Read the report here:
The Bay of Bengal, the northeastern part of the Indian Ocean, is of great political, economic and cultural importance to its littoral countries Sri Lanka, India, Bangladesh, Myanmar, Thailand, and Indonesia. With maritime trade, fishing, and tourism as the most significant economic activities of the region, it is exposed to several maritime security issues such as illicit trade, piracy, armed robbery, and illegal fishing.
Jay Benson’s report “Stable Seas: Bay of Bengal” analyses the maritime security and governance challenges in the Bay of Bengal across nine issue areas, through the lens of a balance of power, connectivity, and integration and their overall impact on regional stability. How can the relationship between the Bay of Bengal nations be defined and how does it affect regional stability? Given the political instability and low infrastructure building capacity among these nations, how can they come together and work with regional and international players? Is there an inherent tension in the Bay of Bengal between geopolitics and geoeconomics? Is there a strain on the blue economy front between regional prosperity and sustainability? How critical is the quad for the region and how can it contribute to its security and stability? Given China’s increased activity in the region, how can India safeguard its strategic interests and ensure economic development? If the nations in the region look up to external actors to build up external capabilities, how will it impact India? Is the capacity to deal with the illicit arms trade and maritime crimes going to be limited in the post-COVID era? Can regional organisations like ASEAN and SAARC play a role in better positioning India and the region to cooperate in the Bay of Bengal? Are there any other feasible alternatives to the BIMSTEC that can contribute to security in the region?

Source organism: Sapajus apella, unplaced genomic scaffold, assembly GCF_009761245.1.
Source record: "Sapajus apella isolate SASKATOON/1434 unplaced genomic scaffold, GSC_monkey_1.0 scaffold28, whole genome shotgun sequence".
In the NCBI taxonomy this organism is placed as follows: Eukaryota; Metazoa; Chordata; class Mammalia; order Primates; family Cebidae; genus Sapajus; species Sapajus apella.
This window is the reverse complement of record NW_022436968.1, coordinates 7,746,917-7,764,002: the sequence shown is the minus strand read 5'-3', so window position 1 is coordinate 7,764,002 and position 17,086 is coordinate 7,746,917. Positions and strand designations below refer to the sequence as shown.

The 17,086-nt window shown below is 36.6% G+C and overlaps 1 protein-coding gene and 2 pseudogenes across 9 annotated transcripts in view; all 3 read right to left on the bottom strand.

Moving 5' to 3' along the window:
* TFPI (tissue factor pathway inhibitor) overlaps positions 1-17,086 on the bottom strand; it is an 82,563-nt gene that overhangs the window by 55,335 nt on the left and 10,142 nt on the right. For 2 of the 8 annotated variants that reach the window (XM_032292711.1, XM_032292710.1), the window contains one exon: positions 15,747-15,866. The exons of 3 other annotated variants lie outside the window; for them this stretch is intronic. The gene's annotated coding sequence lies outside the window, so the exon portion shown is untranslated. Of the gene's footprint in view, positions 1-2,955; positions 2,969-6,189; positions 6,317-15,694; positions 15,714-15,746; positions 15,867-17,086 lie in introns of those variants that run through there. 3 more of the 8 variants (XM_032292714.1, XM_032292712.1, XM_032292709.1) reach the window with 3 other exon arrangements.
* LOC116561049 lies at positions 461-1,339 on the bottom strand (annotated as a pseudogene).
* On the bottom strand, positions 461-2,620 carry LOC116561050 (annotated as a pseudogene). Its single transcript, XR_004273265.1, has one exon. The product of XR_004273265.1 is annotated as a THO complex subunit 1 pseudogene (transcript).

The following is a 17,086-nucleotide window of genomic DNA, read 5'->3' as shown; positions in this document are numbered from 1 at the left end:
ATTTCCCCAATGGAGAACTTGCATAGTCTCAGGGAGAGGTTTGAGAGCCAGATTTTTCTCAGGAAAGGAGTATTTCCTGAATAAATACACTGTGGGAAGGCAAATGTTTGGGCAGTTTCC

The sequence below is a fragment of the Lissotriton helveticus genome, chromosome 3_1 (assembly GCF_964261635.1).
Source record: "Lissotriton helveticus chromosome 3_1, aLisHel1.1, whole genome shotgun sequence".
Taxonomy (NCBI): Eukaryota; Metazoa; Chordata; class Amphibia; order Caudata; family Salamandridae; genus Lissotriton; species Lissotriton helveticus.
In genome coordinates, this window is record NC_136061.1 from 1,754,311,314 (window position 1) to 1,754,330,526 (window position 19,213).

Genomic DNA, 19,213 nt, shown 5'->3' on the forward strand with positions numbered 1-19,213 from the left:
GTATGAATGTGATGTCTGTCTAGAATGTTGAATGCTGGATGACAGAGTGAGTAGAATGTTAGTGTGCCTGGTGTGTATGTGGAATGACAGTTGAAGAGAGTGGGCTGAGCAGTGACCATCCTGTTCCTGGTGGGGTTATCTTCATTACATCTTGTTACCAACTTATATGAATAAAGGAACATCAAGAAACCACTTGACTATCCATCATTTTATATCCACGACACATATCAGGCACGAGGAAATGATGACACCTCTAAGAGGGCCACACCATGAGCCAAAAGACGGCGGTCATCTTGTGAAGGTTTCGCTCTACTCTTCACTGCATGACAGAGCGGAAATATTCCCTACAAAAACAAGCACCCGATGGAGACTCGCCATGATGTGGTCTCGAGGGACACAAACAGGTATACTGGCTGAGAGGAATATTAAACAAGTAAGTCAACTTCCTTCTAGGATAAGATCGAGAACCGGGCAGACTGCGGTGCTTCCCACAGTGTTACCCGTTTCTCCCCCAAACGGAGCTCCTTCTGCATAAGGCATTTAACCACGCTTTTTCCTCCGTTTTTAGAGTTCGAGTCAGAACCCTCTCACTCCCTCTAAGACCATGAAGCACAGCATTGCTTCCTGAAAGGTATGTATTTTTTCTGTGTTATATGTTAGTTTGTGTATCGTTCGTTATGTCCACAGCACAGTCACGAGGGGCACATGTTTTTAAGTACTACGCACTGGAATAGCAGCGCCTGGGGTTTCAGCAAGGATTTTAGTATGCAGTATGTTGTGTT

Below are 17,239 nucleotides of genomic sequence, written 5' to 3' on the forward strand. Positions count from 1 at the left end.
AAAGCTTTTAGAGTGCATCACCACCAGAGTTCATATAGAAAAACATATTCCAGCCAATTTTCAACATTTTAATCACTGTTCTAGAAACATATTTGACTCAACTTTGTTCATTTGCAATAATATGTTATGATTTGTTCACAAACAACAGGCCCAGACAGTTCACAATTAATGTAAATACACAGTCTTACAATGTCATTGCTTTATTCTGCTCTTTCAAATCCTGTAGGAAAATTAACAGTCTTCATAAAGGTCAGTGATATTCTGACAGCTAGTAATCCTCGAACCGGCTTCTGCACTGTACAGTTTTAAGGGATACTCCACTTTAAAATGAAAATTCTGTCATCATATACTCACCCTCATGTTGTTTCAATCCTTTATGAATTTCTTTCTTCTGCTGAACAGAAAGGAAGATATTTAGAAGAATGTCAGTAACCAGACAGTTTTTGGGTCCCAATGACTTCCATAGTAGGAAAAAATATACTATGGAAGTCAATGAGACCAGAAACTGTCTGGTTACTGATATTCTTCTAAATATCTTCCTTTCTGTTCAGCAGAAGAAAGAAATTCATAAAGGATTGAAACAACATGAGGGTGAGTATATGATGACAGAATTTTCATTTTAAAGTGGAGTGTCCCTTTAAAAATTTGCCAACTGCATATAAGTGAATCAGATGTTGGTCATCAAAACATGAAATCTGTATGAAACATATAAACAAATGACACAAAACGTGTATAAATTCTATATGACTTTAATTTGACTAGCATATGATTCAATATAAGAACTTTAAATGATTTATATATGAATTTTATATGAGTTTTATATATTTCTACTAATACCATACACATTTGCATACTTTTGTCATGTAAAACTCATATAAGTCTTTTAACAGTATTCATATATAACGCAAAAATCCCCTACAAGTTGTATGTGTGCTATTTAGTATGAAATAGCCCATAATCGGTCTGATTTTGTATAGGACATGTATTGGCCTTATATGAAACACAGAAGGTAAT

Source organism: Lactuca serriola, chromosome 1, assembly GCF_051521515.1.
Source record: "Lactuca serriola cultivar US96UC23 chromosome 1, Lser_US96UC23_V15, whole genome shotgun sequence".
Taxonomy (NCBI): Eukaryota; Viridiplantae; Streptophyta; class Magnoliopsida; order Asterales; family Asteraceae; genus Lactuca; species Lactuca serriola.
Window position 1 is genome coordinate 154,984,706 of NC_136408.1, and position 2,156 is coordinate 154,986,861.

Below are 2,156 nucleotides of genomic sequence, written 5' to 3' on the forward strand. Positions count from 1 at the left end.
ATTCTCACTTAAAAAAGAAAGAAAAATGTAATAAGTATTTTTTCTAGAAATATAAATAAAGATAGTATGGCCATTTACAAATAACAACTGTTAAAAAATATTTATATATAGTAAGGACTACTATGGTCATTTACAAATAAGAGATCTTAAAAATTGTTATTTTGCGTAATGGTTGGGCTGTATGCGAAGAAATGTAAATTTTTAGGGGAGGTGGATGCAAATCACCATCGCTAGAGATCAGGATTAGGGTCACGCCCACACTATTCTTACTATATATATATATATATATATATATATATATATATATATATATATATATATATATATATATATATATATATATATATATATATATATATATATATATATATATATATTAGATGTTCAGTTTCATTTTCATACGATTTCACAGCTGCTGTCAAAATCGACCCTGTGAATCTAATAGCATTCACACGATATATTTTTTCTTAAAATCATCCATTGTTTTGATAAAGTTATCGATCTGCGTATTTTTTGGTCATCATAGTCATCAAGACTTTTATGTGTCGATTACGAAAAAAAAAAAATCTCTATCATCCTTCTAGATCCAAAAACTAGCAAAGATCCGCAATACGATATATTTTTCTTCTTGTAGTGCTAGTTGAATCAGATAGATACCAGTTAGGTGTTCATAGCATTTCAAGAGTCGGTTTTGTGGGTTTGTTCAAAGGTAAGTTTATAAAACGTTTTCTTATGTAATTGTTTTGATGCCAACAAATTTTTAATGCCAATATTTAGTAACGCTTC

Abhijit Singh, Senior Fellow and Head of the Maritime Policy Initiative at ORF, brings together a panel of Jay Benson, Project Manager of One Earth Future’s (OEF) Stable Seas program in the Indo-Pacific region, Commodore (Retd.) Anil Jai Singh, Vice President of the Indian Maritime Foundation, and Pooja Bhatt, Research Associate at Centre for Air Power Studies (CAPS) to explore the progress being made across the non-traditional security issues in the Bay of Bengal in the context of the report, discuss other areas of prioritisation and potential alternatives to existing information collection procedures, security initiatives for overall security and stability of the region.